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Focus on finances to set your farm up for success


by Chad Drake and Keith Zikmund

As a farmer, you’re tracking important items every day, including weather patterns, crop conditions, yields, and global agricultural markets.

However, it’s also critical to have an eye on financial data. While your finances might not be as visible as what you have growing in your fields, they go a long way toward ensuring the future success of your farm. The tricky part can be knowing what specifically to track and why. Let’s take a closer look.

Painting the picture

Your ag banking partner likely asks for several pieces of information, such as balance sheets and income statements, on a regular basis. Documents like these help your banking partner analyze your operation and create an accrual-adjusted income statement in a few main areas.

Liquidity: This is the ability of a business to meet short-term financial obligations when they arise, such as making debt payments and taking care of taxes.

Solvency: Similar to liquidity, solvency looks at whether a business can meet its long-term financial commitments.

Profitability: The value of what a business produces minus the cost to produce these goods.

To assess these areas and others, banks will often look at a number of key financial calculations that help paint the picture of how your farm is doing. For example, working capital, which measures your farm’s current assets minus current liabilities, is part of the liquidity equation. A higher number means your operation has more funds available to take care of short-term needs.

Your debt-to-asset and debt-to-equity ratios point toward your farm’s solvency. In both cases, higher figures indicate a more leveraged operation, or one that relies more heavily on debt. While borrowing money is necessary for pretty much any business, operations with higher degrees of debt may have a smaller capacity to borrow additional funds.

Finally, there are several ways to assess profitability including net farm income, which looks at gross income minus expenses and depreciation. You can also look at rate stats, such as your rates of return on assets and equity, as well as your operating profit margin. In all cases, higher figures indicate a healthier operation.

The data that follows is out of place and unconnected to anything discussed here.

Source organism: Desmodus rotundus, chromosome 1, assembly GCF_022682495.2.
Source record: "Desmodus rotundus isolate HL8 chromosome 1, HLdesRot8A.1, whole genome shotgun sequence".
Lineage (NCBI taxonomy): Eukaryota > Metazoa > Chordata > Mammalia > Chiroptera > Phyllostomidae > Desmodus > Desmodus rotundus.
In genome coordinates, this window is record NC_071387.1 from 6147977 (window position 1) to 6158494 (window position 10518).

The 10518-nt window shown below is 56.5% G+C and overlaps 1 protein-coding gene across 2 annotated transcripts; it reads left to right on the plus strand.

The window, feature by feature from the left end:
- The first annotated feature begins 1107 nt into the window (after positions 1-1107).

Putting the data to use

Collecting financial data can have several benefits for your farm. First and foremost, much of it will be required whenever you need financing from your bank partners. Banks want to know that your operation is sound before deciding to extend credit, and these figures taken together give a holistic view of your farm’s performance.

Secondly, keeping track of this data should help you make informed, strategic decisions regarding your farm, like whether you’re in a good position to buy new equipment or land. Your bank partner should meet with you at least annually to review numbers, and these meetings will provide insight on where your operation is strong and where improvements can be made. A good partner will help you make sense of all the data and will give you honest, straightforward advice.

Finally, make sure to be consistent when it comes to tracking data. In down years, it can be tempting to avoid looking at financial figures, as you may not like what you see. Likewise, in good years, you may feel that you can sit back and relax without a data deep dive. However, it’s important to track financial data year in and year out, because this allows you to establish a baseline and observe patterns over time. Once again, a strong banking partner will be able to help you with this process on an annual basis, which will position your farm for long-term success.

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About Chad Drake

Chad Drake has served as an ag manager with Bremer Bank since 1998. Chad and his team of ag experts provide solid financial guidance and innovative solutions, allowing them to serve as valuable and strategic partners. By working in sync with external and internal partners, he can help to identify financial risks and opportunities. Chad has the experience, organizational resources and tools necessary to help ag operators establish and meet their financial goals. Before assuming his current role, Chad served as a business and ag relationship manager with Bremer. Chad holds a bachelor’s degree in agriculture business from South Dakota State Univ...

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